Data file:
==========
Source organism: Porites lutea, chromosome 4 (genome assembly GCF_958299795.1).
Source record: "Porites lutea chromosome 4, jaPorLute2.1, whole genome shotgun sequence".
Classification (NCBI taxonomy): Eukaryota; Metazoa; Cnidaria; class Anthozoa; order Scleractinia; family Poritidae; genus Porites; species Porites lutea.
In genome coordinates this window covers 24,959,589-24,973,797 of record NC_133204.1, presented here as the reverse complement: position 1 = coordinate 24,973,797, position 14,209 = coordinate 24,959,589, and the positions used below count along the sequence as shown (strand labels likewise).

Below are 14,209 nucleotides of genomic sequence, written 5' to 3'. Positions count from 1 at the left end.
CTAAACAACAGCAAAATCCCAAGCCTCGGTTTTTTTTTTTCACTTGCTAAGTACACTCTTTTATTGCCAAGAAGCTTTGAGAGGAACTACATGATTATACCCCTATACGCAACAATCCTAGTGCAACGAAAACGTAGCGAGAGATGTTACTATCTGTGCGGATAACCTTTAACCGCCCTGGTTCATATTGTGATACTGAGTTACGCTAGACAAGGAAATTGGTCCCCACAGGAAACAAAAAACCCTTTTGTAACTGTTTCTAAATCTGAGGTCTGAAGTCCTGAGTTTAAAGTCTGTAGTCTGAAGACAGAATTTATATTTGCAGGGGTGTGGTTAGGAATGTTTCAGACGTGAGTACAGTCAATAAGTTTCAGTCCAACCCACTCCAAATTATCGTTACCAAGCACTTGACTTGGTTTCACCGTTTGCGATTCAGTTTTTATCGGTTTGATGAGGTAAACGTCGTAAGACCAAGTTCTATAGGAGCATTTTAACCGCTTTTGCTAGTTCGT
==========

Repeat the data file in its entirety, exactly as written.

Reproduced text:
Source organism: Porites lutea, chromosome 4 (genome assembly GCF_958299795.1).
Source record: "Porites lutea chromosome 4, jaPorLute2.1, whole genome shotgun sequence".
Classification (NCBI taxonomy): Eukaryota; Metazoa; Cnidaria; class Anthozoa; order Scleractinia; family Poritidae; genus Porites; species Porites lutea.
In genome coordinates this window covers 24,959,589-24,973,797 of record NC_133204.1, presented here as the reverse complement: position 1 = coordinate 24,973,797, position 14,209 = coordinate 24,959,589, and the positions used below count along the sequence as shown (strand labels likewise).

Below are 14,209 nucleotides of genomic sequence, written 5' to 3'. Positions count from 1 at the left end.
CTAAACAACAGCAAAATCCCAAGCCTCGGTTTTTTTTTTTCACTTGCTAAGTACACTCTTTTATTGCCAAGAAGCTTTGAGAGGAACTACATGATTATACCCCTATACGCAACAATCCTAGTGCAACGAAAACGTAGCGAGAGATGTTACTATCTGTGCGGATAACCTTTAACCGCCCTGGTTCATATTGTGATACTGAGTTACGCTAGACAAGGAAATTGGTCCCCACAGGAAACAAAAAACCCTTTTGTAACTGTTTCTAAATCTGAGGTCTGAAGTCCTGAGTTTAAAGTCTGTAGTCTGAAGACAGAATTTATATTTGCAGGGGTGTGGTTAGGAATGTTTCAGACGTGAGTACAGTCAATAAGTTTCAGTCCAACCCACTCCAAATTATCGTTACCAAGCACTTGACTTGGTTTCACCGTTTGCGATTCAGTTTTTATCGGTTTGATGAGGTAAACGTCGTAAGACCAAGTTCTATAGGAGCATTTTAACCGCTTTTGCTAGTTCGT